Ohio’s Endangered Timber rattlesnakes

The Timber Rattlesnake (Crotalus Horridus) is the most venomous snake located in the north eastern United States and one of three venomous snakes located in Ohio including the Northern Copperhead and Massasauga Rattlesnake with both rattlesnake species being listed as endangered. (OhioDNR) This snake is endangered in part due to habitat destruction and loss of den sites which they are used every year at the same location for the local snakes and their young.

The Timber Rattlesnake secrets a scent that is followed and used by their young every year to use the dens in which they are born and the deforestation of areas they are located and removal of these dens leads to many snakes without areas to overwinter contributing to their population decline in the region. This issue is directly impacted by FFW policies and many areas have protected den sites and prohibited recreational activities in den site areas to prevent possible den destruction as well as preserve areas for future populations to reproduce with the hope of bringing this large snake species out of the endangered species list.

The Ohio State park Hocking Hills has a program that tags and monitors Timber rattlesnakes to log and record their movements in their home range and between den sites to better estimated the appropriate areas that may need to be further protected in the future as well as monitor the populations stability in the area.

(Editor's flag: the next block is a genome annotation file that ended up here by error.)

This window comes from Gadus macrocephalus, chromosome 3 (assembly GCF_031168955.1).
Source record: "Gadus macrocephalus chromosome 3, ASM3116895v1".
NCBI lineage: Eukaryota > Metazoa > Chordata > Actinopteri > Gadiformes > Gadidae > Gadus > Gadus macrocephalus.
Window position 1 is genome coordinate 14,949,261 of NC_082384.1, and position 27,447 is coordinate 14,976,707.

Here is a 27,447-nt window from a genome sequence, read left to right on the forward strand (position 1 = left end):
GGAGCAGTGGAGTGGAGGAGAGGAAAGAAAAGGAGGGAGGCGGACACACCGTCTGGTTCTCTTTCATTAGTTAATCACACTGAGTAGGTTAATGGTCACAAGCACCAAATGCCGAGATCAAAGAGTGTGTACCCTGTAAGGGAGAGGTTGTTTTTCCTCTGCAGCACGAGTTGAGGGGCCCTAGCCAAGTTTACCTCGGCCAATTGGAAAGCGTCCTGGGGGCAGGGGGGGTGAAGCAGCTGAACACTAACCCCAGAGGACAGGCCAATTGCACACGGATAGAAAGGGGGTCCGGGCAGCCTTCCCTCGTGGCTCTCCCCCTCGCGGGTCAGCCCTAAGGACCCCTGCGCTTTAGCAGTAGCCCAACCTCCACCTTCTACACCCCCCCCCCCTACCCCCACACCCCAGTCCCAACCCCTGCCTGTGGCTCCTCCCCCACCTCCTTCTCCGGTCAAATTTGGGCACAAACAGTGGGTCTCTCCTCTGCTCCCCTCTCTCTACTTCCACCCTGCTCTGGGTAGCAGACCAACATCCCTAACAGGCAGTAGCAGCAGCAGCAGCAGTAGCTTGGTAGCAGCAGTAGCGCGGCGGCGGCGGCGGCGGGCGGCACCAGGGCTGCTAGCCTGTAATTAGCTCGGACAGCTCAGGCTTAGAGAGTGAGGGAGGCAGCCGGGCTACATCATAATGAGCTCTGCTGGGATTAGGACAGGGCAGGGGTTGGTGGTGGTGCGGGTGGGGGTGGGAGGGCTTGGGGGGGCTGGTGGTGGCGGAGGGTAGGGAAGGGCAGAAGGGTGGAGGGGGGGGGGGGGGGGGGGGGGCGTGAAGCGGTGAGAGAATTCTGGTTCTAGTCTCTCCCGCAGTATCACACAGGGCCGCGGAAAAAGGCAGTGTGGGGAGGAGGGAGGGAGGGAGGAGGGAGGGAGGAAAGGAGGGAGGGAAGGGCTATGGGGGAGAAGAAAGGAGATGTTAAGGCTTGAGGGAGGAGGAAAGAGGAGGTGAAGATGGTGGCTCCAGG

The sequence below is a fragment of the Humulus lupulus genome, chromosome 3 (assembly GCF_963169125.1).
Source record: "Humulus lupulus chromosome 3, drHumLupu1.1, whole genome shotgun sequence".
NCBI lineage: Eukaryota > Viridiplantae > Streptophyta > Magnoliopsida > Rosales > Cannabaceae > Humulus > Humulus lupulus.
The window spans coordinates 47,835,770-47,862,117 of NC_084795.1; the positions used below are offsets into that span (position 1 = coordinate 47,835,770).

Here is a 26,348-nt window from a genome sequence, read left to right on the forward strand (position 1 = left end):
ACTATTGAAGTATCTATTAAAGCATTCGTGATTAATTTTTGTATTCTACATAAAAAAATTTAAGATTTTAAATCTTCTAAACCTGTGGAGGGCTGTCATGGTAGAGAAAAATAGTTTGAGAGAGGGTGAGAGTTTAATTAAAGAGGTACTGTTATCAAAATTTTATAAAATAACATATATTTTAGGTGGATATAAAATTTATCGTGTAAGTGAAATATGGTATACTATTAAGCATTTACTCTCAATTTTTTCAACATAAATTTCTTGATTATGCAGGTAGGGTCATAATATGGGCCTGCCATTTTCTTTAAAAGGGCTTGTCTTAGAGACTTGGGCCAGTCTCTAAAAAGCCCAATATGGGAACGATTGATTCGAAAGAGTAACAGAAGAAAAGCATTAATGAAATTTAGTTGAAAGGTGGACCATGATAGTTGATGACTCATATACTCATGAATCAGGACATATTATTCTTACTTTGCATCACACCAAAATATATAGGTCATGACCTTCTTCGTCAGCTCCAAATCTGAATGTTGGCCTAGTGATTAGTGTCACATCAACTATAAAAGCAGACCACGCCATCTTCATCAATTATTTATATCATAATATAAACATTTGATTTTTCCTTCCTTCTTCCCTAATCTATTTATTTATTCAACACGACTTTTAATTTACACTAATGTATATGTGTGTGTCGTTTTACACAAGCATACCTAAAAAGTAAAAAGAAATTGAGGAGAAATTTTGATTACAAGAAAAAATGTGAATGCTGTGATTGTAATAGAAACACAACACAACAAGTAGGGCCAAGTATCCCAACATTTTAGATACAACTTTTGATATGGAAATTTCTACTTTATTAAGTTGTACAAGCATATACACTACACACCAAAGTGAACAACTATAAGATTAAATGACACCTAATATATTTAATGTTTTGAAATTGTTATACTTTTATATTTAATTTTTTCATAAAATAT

-(Personal Photo) Timber Rattlesnake tracked and observed at Tar Hallow during OSU Herpetology course 2018.

This snake species originally could be found in 24 counties Ohio but due to harvesting and habitat destruction they can be only found in small pockets of 8 counties today with less than fifty individuals. (OhioDNR) This snake species is the largest venomous snake Ohio has and possibly the most docile venomous snake in America with the above pictured rattlesnake showing no signs of defense posture or aggression with a group of individuals 3 feet from him. The Timber Rattlesnake like many other snake species help regulate rodent populations and provide food for other predators making them a vital part of the food web in their local areas, so the continued protection of their home ranges is vital to their continued existence.

There have been studies done with these snakes of relocating young individuals to other areas using their mothers pheromones to mark a new den site with limited success but further research and better habitat locations are needed to improve this for the future due to this snake being dependent on their home dens to survive the harsh winters in the areas they are located. The biggest contribution for these snakes continued monitoring and data obtained is from sighting by the public to better help study data collection to be obtained due to their low populations with the 2010 study only observing 23 live individuals. (OhioDNR)

The timber rattlesnake program in Tar Hallow is especially in danger due to its research not being considered useful by the Division of Forestry and only has a special use permit to continue research due to being labeled as harassment to the animals. (chillicothegazette) This program tracks and monitors the snakes in and around their home dens and is vital to research on why other populations may be seeing population declines. The letters sent by the Division of Forestry were in 2015 but as of 2018 they were still active in their efforts of tracking and monitoring the Timber Rattlesnakes located in Tar Hallow.